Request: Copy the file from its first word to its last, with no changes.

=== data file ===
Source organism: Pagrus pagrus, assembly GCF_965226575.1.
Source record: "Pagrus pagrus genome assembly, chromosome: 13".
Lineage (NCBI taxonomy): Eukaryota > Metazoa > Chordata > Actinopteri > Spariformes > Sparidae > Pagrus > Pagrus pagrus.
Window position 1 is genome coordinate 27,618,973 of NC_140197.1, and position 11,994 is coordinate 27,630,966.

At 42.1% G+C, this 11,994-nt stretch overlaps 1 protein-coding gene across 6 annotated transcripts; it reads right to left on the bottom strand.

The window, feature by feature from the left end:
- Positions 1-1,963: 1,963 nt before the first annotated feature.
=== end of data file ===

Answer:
Source organism: Pagrus pagrus, assembly GCF_965226575.1.
Source record: "Pagrus pagrus genome assembly, chromosome: 13".
Lineage (NCBI taxonomy): Eukaryota > Metazoa > Chordata > Actinopteri > Spariformes > Sparidae > Pagrus > Pagrus pagrus.
Window position 1 is genome coordinate 27,618,973 of NC_140197.1, and position 11,994 is coordinate 27,630,966.

At 42.1% G+C, this 11,994-nt stretch overlaps 1 protein-coding gene across 6 annotated transcripts; it reads right to left on the bottom strand.

The window, feature by feature from the left end:
- Positions 1-1,963: 1,963 nt before the first annotated feature.